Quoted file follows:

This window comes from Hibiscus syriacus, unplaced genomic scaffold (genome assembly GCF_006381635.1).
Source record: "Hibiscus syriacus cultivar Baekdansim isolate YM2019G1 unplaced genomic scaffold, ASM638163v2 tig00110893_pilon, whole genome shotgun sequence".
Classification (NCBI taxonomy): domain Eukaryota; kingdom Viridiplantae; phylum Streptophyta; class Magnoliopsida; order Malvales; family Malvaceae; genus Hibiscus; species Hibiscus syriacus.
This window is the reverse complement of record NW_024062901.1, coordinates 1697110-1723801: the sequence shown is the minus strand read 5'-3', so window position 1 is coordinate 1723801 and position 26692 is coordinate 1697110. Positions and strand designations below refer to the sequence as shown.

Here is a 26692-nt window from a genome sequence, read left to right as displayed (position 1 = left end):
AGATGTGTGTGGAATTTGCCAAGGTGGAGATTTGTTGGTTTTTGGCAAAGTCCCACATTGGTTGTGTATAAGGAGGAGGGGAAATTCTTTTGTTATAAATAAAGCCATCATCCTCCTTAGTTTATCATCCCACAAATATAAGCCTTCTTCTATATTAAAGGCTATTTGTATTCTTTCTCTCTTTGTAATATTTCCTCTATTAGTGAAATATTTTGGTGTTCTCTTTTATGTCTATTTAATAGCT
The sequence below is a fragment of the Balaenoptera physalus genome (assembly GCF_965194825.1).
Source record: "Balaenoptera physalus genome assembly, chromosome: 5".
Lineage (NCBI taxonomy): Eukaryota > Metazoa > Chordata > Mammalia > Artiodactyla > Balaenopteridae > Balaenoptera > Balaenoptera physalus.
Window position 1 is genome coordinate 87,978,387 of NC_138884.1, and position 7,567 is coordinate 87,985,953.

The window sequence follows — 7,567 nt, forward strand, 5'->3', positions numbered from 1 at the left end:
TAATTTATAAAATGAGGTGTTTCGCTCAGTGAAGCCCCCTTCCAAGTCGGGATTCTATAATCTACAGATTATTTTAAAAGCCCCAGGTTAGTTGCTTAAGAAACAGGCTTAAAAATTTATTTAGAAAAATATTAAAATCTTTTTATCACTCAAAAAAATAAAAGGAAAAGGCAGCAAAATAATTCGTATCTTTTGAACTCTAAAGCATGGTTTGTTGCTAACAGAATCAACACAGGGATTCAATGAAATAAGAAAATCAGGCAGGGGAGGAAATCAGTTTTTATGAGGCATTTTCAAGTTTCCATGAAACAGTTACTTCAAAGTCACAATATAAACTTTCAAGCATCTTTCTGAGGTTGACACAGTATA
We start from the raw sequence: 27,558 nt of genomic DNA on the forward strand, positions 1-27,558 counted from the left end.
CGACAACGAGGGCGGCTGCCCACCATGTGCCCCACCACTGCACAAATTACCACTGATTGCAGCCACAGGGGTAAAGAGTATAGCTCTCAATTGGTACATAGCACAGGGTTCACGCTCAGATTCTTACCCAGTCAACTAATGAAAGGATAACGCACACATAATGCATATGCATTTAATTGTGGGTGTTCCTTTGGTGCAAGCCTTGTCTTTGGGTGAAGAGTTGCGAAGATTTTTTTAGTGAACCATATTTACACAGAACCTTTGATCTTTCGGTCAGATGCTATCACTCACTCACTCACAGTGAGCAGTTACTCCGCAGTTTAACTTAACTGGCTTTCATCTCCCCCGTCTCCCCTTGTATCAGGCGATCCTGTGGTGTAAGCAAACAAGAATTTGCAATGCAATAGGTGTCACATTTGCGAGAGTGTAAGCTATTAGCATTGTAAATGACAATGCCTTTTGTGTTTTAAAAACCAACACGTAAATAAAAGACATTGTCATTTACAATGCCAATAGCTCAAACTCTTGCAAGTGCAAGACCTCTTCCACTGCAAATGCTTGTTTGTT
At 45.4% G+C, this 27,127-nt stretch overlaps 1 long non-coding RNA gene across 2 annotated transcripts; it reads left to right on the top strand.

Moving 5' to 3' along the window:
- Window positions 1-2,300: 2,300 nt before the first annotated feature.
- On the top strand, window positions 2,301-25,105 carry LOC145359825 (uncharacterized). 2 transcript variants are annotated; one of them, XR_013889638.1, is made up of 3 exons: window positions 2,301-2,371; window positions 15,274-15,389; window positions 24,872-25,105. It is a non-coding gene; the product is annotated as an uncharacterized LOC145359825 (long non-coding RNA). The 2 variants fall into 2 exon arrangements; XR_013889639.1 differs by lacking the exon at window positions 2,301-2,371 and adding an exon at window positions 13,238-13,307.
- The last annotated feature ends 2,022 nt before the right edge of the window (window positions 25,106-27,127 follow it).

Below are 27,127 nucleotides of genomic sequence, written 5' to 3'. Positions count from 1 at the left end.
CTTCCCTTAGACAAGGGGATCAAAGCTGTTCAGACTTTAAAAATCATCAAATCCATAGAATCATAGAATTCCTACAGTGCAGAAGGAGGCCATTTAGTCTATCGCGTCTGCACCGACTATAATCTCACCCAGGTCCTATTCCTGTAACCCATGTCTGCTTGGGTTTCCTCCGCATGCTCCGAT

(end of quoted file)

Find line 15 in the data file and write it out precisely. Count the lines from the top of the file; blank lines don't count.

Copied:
At 45.4% G+C, this 27,127-nt stretch overlaps 1 long non-coding RNA gene across 2 annotated transcripts; it reads left to right on the top strand.